Saturday, February 17, 2001
A heavy price to pay for trustSydney Morning Herald
Some time ago, a young man from a NSW country town received a bravery award for dragging a stranger from a car crash. Pictures taken at the time showed the handsome twentysomething smiling modestly as he displayed his award - the very model of a decent, upright citizen.
Yet here the young man cannot be named. He's spent the past decade suffering the consequences of a youthful mistake which has placed him centre stage in a growing political battle to recognise the role of fraud in denying men's reproductive choice.
Andrew (not his real name) was a cheerful, confident 16-year-old when he first received flattering attention from Sheryl (not her real name), a good-looking girl who lived nearby. Pleased to be singled out by a girl a full year older than himself, he quickly found himself embarking on his first sexual relationship despite his sheltered religious upbringing. Sheryl assured Andrew that she was on the pill and they discussed abortion as the best solution to unwanted pregnancy.
He now berates himself for not listening more closely when she talked about her fervent desire for children.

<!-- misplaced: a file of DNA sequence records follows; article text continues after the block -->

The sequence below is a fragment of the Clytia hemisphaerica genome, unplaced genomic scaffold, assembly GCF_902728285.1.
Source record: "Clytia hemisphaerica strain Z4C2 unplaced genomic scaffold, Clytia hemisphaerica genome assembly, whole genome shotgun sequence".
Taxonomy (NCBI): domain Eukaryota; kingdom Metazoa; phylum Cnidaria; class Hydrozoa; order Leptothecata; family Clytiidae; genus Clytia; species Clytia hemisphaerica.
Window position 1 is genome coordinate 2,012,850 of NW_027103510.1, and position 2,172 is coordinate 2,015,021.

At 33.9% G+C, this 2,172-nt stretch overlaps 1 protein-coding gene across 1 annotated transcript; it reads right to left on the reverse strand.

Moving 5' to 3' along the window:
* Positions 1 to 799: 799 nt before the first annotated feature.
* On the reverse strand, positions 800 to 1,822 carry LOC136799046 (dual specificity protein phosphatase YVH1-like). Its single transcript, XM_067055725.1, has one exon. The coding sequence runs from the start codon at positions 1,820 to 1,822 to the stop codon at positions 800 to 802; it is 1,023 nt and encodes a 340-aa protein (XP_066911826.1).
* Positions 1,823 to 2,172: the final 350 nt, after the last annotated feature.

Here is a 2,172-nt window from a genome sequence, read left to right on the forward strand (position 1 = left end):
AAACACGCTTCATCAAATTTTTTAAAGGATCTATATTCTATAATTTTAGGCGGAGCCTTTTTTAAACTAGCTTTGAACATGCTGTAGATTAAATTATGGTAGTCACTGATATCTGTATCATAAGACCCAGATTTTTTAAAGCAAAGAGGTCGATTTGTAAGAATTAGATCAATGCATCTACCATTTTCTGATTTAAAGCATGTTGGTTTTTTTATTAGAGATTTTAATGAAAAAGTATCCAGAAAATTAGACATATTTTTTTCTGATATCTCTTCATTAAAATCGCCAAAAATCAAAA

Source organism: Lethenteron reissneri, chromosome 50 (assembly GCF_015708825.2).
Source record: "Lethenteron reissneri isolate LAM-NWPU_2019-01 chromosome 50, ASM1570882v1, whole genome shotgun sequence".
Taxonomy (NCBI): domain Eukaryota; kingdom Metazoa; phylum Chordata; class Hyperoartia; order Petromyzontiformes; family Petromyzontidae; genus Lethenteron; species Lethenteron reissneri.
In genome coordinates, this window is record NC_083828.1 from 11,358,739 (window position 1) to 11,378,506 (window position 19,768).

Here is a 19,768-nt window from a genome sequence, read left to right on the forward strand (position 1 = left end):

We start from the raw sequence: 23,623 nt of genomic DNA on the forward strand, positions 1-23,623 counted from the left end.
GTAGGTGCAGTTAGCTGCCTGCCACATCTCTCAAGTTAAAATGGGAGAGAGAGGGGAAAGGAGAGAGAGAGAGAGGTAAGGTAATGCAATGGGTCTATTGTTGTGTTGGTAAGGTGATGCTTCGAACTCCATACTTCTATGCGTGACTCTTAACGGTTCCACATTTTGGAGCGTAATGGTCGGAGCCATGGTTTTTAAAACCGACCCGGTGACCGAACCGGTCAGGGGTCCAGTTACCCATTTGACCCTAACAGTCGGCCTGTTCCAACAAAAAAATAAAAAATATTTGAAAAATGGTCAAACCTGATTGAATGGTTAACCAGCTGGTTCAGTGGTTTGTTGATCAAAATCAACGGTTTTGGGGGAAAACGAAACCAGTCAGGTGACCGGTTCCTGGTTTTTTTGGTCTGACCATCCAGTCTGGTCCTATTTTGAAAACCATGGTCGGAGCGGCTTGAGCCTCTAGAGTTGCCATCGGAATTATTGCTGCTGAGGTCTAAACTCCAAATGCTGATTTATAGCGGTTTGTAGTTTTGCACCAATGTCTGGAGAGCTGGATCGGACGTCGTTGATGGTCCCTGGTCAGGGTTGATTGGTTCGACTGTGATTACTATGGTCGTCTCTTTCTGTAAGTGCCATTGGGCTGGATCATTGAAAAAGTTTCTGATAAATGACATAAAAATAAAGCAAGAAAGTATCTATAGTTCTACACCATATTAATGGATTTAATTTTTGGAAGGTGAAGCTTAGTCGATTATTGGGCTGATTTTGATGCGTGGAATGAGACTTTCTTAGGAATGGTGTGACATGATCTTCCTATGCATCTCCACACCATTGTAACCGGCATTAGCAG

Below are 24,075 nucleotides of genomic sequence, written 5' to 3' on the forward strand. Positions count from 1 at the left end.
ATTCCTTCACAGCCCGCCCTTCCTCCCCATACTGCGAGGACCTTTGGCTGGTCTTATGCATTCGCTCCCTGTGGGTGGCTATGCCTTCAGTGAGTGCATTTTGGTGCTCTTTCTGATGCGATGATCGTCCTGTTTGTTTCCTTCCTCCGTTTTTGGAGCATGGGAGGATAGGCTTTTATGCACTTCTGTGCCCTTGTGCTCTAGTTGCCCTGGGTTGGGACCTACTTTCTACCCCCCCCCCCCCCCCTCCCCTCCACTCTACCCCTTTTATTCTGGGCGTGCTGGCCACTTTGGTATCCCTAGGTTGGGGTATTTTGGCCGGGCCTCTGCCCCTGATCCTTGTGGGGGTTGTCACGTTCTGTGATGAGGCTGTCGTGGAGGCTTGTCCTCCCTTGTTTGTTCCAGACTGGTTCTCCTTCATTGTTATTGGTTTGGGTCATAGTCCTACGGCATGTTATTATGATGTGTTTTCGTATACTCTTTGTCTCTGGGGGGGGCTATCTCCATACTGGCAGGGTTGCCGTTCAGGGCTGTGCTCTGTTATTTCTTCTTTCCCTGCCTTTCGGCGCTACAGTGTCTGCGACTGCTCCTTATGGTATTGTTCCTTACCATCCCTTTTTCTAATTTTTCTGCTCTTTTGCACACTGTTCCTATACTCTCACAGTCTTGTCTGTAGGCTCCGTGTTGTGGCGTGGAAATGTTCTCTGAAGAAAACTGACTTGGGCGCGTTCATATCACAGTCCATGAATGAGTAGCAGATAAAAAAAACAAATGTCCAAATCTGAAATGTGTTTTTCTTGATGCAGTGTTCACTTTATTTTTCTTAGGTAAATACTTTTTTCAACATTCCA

A few months later Sheryl announced her pregnancy. Andrew was stunned by her obvious delight. "She was elated, as if it was the best thing that could have happened to her. When I reminded her of our previous conversation about abortion, she told me to f--- off. 'I'm having it and I don't want you in my life,' she said."
Andrew's paternity became hot news when Sheryl brought the child to show friends at his school. "What was that, dad?" teased a teacher when Andrew asked a question in class. His previously solid academic record declined and he withdrew from school and sports activities.
Ten years later he's finally back on track towards his long-held goal of studying medicine. But it has been a long struggle through periods of intense depression.
"I've been so worried about him," says his mother. "Whenever we didn't know where he was I'd worry that he might have done something terrible to himself."
Andrew's parents are paying their son's monthly $285 child support bill to enable him to resume his medical studies.
"Andrew's been a victim for long enough," says his father, who is conducting a public campaign to draw attention to issues of fraud and the responsibilities of minors with regard to child support.
For information on the campaign, write to PO Box 900, Richmond, NSW 2753.
Copyright © 2001. The Sydney Morning Herald